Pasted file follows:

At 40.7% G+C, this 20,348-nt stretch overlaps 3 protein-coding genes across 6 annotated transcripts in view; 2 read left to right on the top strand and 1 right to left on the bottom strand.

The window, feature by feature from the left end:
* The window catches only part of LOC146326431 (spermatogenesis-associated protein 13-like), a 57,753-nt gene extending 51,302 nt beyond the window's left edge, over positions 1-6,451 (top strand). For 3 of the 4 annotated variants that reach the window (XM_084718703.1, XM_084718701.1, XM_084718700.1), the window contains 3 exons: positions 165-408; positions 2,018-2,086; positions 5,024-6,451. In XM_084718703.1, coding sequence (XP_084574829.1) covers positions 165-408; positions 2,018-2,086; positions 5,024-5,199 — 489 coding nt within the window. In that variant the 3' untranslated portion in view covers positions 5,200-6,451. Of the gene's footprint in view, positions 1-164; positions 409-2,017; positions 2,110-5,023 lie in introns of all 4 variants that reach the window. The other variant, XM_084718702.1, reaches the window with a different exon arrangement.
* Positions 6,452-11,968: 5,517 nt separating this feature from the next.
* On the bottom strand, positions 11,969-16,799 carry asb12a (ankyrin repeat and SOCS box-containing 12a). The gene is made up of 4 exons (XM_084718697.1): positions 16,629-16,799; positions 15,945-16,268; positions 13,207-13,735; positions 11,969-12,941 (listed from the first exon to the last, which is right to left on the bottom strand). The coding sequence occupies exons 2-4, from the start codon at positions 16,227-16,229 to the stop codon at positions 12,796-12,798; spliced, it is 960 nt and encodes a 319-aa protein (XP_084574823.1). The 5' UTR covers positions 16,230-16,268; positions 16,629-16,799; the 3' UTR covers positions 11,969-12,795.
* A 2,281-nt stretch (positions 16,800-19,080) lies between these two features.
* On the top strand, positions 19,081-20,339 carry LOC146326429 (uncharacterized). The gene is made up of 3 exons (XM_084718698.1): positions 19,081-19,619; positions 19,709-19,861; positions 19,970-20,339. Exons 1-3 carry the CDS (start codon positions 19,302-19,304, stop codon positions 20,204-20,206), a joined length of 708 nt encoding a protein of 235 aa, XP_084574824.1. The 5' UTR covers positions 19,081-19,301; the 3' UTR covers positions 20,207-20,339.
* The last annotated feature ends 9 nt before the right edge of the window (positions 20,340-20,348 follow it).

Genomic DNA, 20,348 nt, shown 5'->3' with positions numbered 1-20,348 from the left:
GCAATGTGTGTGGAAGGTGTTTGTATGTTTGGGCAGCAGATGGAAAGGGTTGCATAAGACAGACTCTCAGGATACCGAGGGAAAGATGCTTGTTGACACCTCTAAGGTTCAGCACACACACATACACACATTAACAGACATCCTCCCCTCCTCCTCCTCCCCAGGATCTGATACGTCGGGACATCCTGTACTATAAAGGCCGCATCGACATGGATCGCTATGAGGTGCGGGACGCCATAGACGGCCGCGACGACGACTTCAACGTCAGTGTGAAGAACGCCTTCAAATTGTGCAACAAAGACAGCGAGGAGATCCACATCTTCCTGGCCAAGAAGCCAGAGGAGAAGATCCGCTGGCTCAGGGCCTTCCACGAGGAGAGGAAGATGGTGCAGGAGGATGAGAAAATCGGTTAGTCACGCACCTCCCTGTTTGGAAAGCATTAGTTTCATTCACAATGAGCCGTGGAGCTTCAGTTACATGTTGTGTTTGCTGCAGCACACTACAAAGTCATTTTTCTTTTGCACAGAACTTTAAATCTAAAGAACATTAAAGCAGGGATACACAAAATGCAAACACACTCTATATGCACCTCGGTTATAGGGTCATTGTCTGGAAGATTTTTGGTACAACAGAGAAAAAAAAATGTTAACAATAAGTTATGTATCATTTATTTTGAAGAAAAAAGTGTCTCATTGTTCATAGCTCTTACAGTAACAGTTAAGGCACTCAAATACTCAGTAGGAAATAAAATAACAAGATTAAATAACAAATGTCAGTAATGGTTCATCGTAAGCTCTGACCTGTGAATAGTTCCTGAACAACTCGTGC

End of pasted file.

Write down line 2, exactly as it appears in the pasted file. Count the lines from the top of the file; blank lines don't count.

The window, feature by feature from the left end: